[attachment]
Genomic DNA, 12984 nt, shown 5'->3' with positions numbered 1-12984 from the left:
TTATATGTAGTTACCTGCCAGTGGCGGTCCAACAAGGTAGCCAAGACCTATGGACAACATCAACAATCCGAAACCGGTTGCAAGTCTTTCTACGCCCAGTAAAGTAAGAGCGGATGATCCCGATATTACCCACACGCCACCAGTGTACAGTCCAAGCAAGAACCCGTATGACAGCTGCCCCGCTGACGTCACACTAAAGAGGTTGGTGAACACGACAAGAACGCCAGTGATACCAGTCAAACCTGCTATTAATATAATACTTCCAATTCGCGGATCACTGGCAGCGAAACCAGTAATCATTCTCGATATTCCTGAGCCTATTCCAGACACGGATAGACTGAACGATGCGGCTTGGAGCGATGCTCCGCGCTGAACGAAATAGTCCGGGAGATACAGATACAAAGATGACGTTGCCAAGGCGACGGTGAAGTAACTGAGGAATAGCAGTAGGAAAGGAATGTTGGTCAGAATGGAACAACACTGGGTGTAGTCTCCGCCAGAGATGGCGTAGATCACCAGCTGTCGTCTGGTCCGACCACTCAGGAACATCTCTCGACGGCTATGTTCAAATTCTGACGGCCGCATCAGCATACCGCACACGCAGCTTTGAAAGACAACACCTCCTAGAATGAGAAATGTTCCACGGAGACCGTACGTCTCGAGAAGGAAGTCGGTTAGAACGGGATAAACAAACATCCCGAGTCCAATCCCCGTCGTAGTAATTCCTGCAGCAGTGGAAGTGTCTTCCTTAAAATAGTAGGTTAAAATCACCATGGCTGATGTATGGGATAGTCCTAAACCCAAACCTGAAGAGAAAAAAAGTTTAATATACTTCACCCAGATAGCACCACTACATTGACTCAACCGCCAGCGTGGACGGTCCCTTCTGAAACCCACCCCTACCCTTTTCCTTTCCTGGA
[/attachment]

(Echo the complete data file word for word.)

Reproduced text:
Genomic DNA, 12984 nt, shown 5'->3' with positions numbered 1-12984 from the left:
TTATATGTAGTTACCTGCCAGTGGCGGTCCAACAAGGTAGCCAAGACCTATGGACAACATCAACAATCCGAAACCGGTTGCAAGTCTTTCTACGCCCAGTAAAGTAAGAGCGGATGATCCCGATATTACCCACACGCCACCAGTGTACAGTCCAAGCAAGAACCCGTATGACAGCTGCCCCGCTGACGTCACACTAAAGAGGTTGGTGAACACGACAAGAACGCCAGTGATACCAGTCAAACCTGCTATTAATATAATACTTCCAATTCGCGGATCACTGGCAGCGAAACCAGTAATCATTCTCGATATTCCTGAGCCTATTCCAGACACGGATAGACTGAACGATGCGGCTTGGAGCGATGCTCCGCGCTGAACGAAATAGTCCGGGAGATACAGATACAAAGATGACGTTGCCAAGGCGACGGTGAAGTAACTGAGGAATAGCAGTAGGAAAGGAATGTTGGTCAGAATGGAACAACACTGGGTGTAGTCTCCGCCAGAGATGGCGTAGATCACCAGCTGTCGTCTGGTCCGACCACTCAGGAACATCTCTCGACGGCTATGTTCAAATTCTGACGGCCGCATCAGCATACCGCACACGCAGCTTTGAAAGACAACACCTCCTAGAATGAGAAATGTTCCACGGAGACCGTACGTCTCGAGAAGGAAGTCGGTTAGAACGGGATAAACAAACATCCCGAGTCCAATCCCCGTCGTAGTAATTCCTGCAGCAGTGGAAGTGTCTTCCTTAAAATAGTAGGTTAAAATCACCATGGCTGATGTATGGGATAGTCCTAAACCCAAACCTGAAGAGAAAAAAAGTTTAATATACTTCACCCAGATAGCACCACTACATTGACTCAACCGCCAGCGTGGACGGTCCCTTCTGAAACCCACCCCTACCCTTTTCCTTTCCTGGA